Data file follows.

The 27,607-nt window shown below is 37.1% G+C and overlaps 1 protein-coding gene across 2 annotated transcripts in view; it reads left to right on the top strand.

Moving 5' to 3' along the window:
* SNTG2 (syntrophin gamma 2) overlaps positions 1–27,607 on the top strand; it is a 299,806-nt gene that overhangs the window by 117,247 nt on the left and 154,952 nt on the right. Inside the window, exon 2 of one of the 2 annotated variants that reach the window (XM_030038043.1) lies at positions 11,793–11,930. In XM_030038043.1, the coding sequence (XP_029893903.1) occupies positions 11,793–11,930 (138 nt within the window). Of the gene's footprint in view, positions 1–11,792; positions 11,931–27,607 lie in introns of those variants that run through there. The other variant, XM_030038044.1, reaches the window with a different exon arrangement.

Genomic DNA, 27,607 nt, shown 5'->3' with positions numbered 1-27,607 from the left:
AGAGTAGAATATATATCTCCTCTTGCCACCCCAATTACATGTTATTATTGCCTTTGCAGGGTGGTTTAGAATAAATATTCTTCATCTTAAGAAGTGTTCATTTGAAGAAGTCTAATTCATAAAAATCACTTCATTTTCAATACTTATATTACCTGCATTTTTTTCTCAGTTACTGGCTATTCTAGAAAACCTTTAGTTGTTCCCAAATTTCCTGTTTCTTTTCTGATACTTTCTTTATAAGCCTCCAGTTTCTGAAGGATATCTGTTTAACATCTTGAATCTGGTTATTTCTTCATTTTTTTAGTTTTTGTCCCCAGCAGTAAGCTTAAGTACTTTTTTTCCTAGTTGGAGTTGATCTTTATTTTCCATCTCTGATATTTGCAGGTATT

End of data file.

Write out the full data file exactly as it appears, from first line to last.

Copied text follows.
The 27,607-nt window shown below is 37.1% G+C and overlaps 1 protein-coding gene across 2 annotated transcripts in view; it reads left to right on the top strand.

Moving 5' to 3' along the window:
* SNTG2 (syntrophin gamma 2) overlaps positions 1–27,607 on the top strand; it is a 299,806-nt gene that overhangs the window by 117,247 nt on the left and 154,952 nt on the right. Inside the window, exon 2 of one of the 2 annotated variants that reach the window (XM_030038043.1) lies at positions 11,793–11,930. In XM_030038043.1, the coding sequence (XP_029893903.1) occupies positions 11,793–11,930 (138 nt within the window). Of the gene's footprint in view, positions 1–11,792; positions 11,931–27,607 lie in introns of those variants that run through there. The other variant, XM_030038044.1, reaches the window with a different exon arrangement.

Genomic DNA, 27,607 nt, shown 5'->3' with positions numbered 1-27,607 from the left:
AGAGTAGAATATATATCTCCTCTTGCCACCCCAATTACATGTTATTATTGCCTTTGCAGGGTGGTTTAGAATAAATATTCTTCATCTTAAGAAGTGTTCATTTGAAGAAGTCTAATTCATAAAAATCACTTCATTTTCAATACTTATATTACCTGCATTTTTTTCTCAGTTACTGGCTATTCTAGAAAACCTTTAGTTGTTCCCAAATTTCCTGTTTCTTTTCTGATACTTTCTTTATAAGCCTCCAGTTTCTGAAGGATATCTGTTTAACATCTTGAATCTGGTTATTTCTTCATTTTTTTAGTTTTTGTCCCCAGCAGTAAGCTTAAGTACTTTTTTTCCTAGTTGGAGTTGATCTTTATTTTCCATCTCTGATATTTGCAGGTATT